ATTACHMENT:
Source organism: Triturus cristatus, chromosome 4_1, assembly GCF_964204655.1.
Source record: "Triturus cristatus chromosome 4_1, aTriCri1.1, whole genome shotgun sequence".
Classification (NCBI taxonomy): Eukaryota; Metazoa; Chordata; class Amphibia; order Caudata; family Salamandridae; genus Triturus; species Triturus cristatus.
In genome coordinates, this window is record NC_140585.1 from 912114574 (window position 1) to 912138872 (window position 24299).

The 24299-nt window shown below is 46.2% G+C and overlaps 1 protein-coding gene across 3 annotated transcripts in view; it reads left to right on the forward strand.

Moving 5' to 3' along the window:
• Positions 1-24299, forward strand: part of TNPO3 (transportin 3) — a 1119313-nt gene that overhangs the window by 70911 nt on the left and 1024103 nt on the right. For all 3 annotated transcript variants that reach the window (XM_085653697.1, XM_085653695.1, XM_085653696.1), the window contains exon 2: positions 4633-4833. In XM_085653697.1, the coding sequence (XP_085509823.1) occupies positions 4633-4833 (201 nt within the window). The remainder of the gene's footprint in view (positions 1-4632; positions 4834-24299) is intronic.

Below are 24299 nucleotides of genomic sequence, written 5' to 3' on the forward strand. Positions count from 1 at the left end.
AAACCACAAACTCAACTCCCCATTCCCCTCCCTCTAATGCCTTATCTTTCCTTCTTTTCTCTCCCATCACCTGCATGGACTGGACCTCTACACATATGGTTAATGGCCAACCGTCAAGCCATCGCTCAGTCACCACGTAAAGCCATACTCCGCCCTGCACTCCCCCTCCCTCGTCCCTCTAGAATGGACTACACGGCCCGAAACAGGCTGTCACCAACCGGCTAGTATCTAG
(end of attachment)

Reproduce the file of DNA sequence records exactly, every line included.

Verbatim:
Source organism: Triturus cristatus, chromosome 4_1, assembly GCF_964204655.1.
Source record: "Triturus cristatus chromosome 4_1, aTriCri1.1, whole genome shotgun sequence".
Classification (NCBI taxonomy): Eukaryota; Metazoa; Chordata; class Amphibia; order Caudata; family Salamandridae; genus Triturus; species Triturus cristatus.
In genome coordinates, this window is record NC_140585.1 from 912114574 (window position 1) to 912138872 (window position 24299).

The 24299-nt window shown below is 46.2% G+C and overlaps 1 protein-coding gene across 3 annotated transcripts in view; it reads left to right on the forward strand.

Moving 5' to 3' along the window:
• Positions 1-24299, forward strand: part of TNPO3 (transportin 3) — a 1119313-nt gene that overhangs the window by 70911 nt on the left and 1024103 nt on the right. For all 3 annotated transcript variants that reach the window (XM_085653697.1, XM_085653695.1, XM_085653696.1), the window contains exon 2: positions 4633-4833. In XM_085653697.1, the coding sequence (XP_085509823.1) occupies positions 4633-4833 (201 nt within the window). The remainder of the gene's footprint in view (positions 1-4632; positions 4834-24299) is intronic.

Below are 24299 nucleotides of genomic sequence, written 5' to 3' on the forward strand. Positions count from 1 at the left end.
AAACCACAAACTCAACTCCCCATTCCCCTCCCTCTAATGCCTTATCTTTCCTTCTTTTCTCTCCCATCACCTGCATGGACTGGACCTCTACACATATGGTTAATGGCCAACCGTCAAGCCATCGCTCAGTCACCACGTAAAGCCATACTCCGCCCTGCACTCCCCCTCCCTCGTCCCTCTAGAATGGACTACACGGCCCGAAACAGGCTGTCACCAACCGGCTAGTATCTAG